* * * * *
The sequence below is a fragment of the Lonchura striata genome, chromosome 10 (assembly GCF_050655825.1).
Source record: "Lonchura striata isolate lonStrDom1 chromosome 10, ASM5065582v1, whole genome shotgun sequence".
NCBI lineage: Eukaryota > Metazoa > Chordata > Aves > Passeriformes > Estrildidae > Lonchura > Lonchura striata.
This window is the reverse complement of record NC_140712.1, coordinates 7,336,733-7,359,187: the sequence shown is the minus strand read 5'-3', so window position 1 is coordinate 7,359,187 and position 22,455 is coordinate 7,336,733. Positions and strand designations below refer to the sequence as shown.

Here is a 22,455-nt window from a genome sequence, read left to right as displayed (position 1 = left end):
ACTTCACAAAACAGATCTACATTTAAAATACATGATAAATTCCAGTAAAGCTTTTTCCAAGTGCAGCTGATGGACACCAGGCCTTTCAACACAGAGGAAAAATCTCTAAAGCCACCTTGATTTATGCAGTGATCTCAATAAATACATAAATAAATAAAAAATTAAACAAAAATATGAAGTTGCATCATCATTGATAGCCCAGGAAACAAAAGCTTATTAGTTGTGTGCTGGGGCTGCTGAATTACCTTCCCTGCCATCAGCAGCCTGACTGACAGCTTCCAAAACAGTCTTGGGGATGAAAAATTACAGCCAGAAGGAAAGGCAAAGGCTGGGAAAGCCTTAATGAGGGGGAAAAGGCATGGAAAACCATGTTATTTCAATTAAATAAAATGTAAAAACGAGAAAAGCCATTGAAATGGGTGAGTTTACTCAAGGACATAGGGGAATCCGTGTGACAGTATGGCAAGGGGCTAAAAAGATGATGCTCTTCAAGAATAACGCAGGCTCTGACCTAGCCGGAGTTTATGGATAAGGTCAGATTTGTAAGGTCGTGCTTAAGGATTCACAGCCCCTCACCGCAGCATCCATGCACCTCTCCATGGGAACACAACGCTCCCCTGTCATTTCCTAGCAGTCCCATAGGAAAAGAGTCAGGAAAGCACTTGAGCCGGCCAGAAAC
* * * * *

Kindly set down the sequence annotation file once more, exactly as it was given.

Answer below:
The sequence below is a fragment of the Lonchura striata genome, chromosome 10 (assembly GCF_050655825.1).
Source record: "Lonchura striata isolate lonStrDom1 chromosome 10, ASM5065582v1, whole genome shotgun sequence".
NCBI lineage: Eukaryota > Metazoa > Chordata > Aves > Passeriformes > Estrildidae > Lonchura > Lonchura striata.
This window is the reverse complement of record NC_140712.1, coordinates 7,336,733-7,359,187: the sequence shown is the minus strand read 5'-3', so window position 1 is coordinate 7,359,187 and position 22,455 is coordinate 7,336,733. Positions and strand designations below refer to the sequence as shown.

Here is a 22,455-nt window from a genome sequence, read left to right as displayed (position 1 = left end):
ACTTCACAAAACAGATCTACATTTAAAATACATGATAAATTCCAGTAAAGCTTTTTCCAAGTGCAGCTGATGGACACCAGGCCTTTCAACACAGAGGAAAAATCTCTAAAGCCACCTTGATTTATGCAGTGATCTCAATAAATACATAAATAAATAAAAAATTAAACAAAAATATGAAGTTGCATCATCATTGATAGCCCAGGAAACAAAAGCTTATTAGTTGTGTGCTGGGGCTGCTGAATTACCTTCCCTGCCATCAGCAGCCTGACTGACAGCTTCCAAAACAGTCTTGGGGATGAAAAATTACAGCCAGAAGGAAAGGCAAAGGCTGGGAAAGCCTTAATGAGGGGGAAAAGGCATGGAAAACCATGTTATTTCAATTAAATAAAATGTAAAAACGAGAAAAGCCATTGAAATGGGTGAGTTTACTCAAGGACATAGGGGAATCCGTGTGACAGTATGGCAAGGGGCTAAAAAGATGATGCTCTTCAAGAATAACGCAGGCTCTGACCTAGCCGGAGTTTATGGATAAGGTCAGATTTGTAAGGTCGTGCTTAAGGATTCACAGCCCCTCACCGCAGCATCCATGCACCTCTCCATGGGAACACAACGCTCCCCTGTCATTTCCTAGCAGTCCCATAGGAAAAGAGTCAGGAAAGCACTTGAGCCGGCCAGAAAC